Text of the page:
• Legal system: A brief description of the legal system's historical roots, role in government, and acceptance of International Court of Justice (ICJ) jurisdiction.
  • Legislative branch: This entry contains information on the structure (unicameral, bicameral, tricameral), formal name, number of seats, and term of office. Elections includes the nature of election process or accession to power, date of the last election, and date of the next election. Election results includes the percent of vote and/or number of seats held by each party in the last election.
  • Political parties and leaders: Significant political organizations and their leaders.
  • Political pressure groups and leaders: Organizations with leaders involved in politics, but not standing for legislative election.
  • Suffrage: The age at enfranchisement and whether the right to vote is universal or restricted
STAT AMOUNT DATE RANK HISTORY
Administrative divisions 14 parishes; Clarendon, Hanover, Kingston, Manchester, Portland, Saint Andrew, Saint Ann, Saint Catherine, Saint Elizabeth, Saint James, Saint Mary, Saint Thomas, Trelawny, Westmoreland 2013
Capital city > Geographic coordinates 18 00 N, 76 48 W 2008
Capital city > Name Kingston 2011
Constitution 6 August 1962 2012
Country name > Conventional long form none 2013
Diplomatic representation from the US > Mailing address P.O. Box 541, Kingston 5 2013
Executive branch > Cabinet Cabinet is appointed by the governor general on the advice of the prime minister 2013
Executive branch > Head of government Prime Minister Portia SIMPSON-MILLER (since 5 January 2012) 2013
Government type constitutional parliamentary democracy and a Commonwealth realm 2013
Judicial branch Supreme Court (judges appointed by the governor general on the advice of the prime minister); Court of Appeal; Privy Council in UK; member of the Caribbean Court of Justice (CCJ) 2012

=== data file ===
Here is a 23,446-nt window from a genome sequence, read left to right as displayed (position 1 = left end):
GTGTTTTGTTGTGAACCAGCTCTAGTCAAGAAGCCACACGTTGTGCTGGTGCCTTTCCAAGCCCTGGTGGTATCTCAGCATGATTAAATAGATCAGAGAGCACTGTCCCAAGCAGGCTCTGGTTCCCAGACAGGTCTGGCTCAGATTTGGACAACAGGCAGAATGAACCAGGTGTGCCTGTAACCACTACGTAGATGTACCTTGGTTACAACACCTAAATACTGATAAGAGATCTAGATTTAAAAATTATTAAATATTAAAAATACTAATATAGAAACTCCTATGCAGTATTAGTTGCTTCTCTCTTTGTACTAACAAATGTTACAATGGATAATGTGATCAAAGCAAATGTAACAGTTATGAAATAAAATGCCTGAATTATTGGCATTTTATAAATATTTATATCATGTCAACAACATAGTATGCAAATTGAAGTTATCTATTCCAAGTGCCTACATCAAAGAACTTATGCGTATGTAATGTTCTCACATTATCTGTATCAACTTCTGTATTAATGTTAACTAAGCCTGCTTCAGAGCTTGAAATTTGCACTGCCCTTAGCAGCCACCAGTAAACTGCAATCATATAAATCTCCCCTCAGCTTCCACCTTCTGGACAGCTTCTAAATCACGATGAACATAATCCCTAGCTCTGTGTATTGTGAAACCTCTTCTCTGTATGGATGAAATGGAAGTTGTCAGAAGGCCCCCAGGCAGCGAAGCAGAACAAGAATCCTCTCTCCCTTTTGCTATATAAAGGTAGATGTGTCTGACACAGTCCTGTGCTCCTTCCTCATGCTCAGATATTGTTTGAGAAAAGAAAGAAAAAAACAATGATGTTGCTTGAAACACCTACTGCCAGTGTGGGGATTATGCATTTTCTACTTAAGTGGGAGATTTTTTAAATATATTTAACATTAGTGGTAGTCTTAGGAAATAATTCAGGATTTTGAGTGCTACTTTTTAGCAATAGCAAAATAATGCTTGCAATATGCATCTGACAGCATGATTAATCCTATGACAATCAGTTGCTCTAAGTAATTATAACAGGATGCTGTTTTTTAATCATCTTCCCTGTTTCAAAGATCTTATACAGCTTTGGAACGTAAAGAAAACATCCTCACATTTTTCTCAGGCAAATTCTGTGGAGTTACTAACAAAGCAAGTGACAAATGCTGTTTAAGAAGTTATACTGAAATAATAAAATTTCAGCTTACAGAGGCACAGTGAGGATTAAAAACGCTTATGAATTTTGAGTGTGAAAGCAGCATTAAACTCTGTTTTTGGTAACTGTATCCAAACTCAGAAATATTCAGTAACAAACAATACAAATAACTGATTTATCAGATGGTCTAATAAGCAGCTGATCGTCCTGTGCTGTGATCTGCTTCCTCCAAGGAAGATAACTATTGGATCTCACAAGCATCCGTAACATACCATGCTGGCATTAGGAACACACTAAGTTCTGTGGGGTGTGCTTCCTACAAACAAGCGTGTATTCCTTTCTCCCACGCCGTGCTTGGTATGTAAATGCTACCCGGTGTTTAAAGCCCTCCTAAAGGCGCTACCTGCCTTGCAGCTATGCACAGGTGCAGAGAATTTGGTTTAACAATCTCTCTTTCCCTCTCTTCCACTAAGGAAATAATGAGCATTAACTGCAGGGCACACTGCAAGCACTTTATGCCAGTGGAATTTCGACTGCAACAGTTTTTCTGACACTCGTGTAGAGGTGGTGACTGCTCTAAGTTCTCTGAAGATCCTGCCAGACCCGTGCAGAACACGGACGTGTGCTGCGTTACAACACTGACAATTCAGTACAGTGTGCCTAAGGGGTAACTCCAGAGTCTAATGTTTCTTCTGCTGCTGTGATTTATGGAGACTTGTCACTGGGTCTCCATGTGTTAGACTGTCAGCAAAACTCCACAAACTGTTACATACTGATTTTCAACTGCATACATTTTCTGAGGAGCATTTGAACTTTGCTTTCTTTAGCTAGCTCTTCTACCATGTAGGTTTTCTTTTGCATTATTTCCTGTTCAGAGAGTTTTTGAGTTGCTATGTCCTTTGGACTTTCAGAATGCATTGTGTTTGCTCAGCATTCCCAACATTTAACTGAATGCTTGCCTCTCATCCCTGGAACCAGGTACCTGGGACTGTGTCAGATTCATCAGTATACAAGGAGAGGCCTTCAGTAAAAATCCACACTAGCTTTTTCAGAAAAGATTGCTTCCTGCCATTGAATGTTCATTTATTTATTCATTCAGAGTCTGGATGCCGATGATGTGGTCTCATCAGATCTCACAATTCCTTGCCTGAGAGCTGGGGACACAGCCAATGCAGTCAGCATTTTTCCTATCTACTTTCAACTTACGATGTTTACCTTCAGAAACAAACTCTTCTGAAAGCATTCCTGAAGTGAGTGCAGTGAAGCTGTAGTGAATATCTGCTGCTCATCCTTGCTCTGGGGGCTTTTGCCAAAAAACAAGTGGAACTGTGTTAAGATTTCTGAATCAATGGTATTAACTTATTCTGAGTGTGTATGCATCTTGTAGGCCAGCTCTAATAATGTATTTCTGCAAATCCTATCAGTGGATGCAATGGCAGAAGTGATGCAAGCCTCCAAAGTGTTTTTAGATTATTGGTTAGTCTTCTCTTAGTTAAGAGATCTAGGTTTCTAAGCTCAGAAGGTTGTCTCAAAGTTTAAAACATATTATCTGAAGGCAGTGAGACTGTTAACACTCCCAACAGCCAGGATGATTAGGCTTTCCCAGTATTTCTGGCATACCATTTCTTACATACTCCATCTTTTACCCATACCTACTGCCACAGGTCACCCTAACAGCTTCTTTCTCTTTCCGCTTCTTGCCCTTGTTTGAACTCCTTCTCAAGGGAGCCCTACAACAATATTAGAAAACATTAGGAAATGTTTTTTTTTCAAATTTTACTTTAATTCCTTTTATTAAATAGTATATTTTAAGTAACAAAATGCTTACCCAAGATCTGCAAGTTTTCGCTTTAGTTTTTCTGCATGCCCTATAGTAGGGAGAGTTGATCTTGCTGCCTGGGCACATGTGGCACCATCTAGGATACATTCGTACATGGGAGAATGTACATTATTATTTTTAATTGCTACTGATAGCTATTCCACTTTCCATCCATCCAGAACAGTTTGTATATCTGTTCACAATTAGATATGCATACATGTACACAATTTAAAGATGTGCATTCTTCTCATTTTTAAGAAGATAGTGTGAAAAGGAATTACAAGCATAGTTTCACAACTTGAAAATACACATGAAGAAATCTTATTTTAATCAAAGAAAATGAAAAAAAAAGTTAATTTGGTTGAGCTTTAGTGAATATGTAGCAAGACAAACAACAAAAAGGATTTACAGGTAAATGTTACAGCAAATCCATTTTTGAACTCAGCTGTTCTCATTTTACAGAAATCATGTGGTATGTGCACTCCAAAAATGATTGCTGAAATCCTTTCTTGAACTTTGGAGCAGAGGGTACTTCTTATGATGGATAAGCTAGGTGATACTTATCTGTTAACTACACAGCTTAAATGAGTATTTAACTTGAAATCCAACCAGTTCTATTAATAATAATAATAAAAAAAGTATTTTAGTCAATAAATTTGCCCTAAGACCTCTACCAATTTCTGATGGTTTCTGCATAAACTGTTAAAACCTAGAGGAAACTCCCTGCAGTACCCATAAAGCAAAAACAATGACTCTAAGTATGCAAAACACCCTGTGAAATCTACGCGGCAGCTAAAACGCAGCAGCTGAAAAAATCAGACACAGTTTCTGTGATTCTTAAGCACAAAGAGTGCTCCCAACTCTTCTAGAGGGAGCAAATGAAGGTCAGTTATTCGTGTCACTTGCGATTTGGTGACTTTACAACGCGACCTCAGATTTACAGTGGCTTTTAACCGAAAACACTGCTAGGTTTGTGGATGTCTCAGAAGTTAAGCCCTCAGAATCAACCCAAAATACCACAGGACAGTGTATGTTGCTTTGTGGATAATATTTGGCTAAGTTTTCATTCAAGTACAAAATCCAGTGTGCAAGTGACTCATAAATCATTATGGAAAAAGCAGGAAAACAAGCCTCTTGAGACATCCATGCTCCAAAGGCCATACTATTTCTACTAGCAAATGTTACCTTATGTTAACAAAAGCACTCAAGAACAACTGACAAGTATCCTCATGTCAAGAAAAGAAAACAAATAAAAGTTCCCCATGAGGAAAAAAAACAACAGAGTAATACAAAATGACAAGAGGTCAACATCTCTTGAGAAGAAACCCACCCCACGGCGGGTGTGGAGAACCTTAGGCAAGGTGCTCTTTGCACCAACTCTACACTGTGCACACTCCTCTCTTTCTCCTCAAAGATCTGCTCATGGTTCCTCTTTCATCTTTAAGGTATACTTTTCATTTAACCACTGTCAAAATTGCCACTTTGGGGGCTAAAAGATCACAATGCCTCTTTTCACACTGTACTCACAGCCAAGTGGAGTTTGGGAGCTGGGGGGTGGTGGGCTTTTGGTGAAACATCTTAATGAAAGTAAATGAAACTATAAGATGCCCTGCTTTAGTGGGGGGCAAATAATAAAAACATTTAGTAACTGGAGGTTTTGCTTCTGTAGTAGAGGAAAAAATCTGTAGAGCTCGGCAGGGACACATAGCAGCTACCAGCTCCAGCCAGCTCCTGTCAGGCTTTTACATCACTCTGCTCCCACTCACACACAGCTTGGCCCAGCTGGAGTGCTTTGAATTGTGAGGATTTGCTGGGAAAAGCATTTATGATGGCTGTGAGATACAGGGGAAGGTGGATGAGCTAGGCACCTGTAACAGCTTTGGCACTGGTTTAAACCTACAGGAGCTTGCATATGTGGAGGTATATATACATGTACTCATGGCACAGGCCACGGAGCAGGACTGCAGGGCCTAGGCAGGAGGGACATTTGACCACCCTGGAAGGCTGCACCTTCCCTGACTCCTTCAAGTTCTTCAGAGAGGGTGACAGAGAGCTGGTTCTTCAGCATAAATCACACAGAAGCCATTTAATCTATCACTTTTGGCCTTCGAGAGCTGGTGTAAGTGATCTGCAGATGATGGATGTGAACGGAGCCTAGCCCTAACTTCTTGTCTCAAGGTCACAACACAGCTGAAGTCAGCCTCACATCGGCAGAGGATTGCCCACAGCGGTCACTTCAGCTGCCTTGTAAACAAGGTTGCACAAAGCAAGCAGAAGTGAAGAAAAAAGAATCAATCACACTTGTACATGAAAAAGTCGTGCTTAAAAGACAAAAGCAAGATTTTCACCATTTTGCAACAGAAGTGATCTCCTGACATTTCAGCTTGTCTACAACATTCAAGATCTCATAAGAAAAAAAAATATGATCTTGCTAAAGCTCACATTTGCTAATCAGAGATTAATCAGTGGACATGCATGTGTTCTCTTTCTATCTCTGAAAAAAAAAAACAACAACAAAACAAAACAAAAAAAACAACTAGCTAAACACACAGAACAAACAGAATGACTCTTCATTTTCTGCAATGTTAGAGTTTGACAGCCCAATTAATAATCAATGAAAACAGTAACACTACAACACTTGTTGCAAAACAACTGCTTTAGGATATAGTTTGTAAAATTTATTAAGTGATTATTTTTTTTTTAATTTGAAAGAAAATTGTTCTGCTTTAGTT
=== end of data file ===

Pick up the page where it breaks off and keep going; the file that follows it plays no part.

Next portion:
Legal system common law system based on the English model 2013
Legislative branch bicameral Parliament consists of the Senate (a 21-member body appointed by the governor general on the recommendations of the prime minister and the leader of the opposition; ruling party is allocated 13 seats, and the opposition is allocated 8 seats) and the House of Representatives 2011
Political parties and leaders Jamaica Labor Party or JLP [Andrew HOLNESS]
People's National Party or PNP [Portia SIMPSON-MILLER]
National Democratic Movement or NDM [Michael WILLIAMS]
2013
Political pressure groups and leaders New Beginnings Movement or NBM
Rastafarians (black religious/racial cultists, pan-Africanists)
2013
Suffrage 18 years of age; universal 2013

SOURCES: CIA World Factbooks 18 December 2003 to 28 March 2011; CIA World Factbooks 2010, 2011, 2012, 2013

Citation

"Jamaica Government Stats", NationMaster. Retrieved from http://www.nationmaster.com/country-info/profiles/Jamaica/Government

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The government of Jamaica is recognized as a parliamentary democracy which is based on a representational system of government. This means that the citizens of a country choose the individuals that govern the people. This established government tables laws that must be subscribed to by all the citizens of that country. This is commonly referred to as ‘the rule of law.’

The Queen of England is the head of state for the Jamaican government. The local representative of the queen in Jamaica is appointed as the Governor General based on the recommendation of the Jamaica Prime Minister in consultation with the leader of the opposition.

Jamaica’s parliament consists of two Houses - the Senate or the Upper House, and a House of Representatives or the Lower House. The Senate has 21 members; 13 appointed by the government and 8 appointed by the opposition.

The House of Representatives currently consists of 63 members. Each person representatives a constituency and is elected in a first past the post system. Parliament is appointed once every five years. This is done by the governor general that dissolves parliament before a Jamaica government general election.

Posted on 28 Mar 2014

chris.lockyer781

chris.lockyer781

396 Stat enthusiast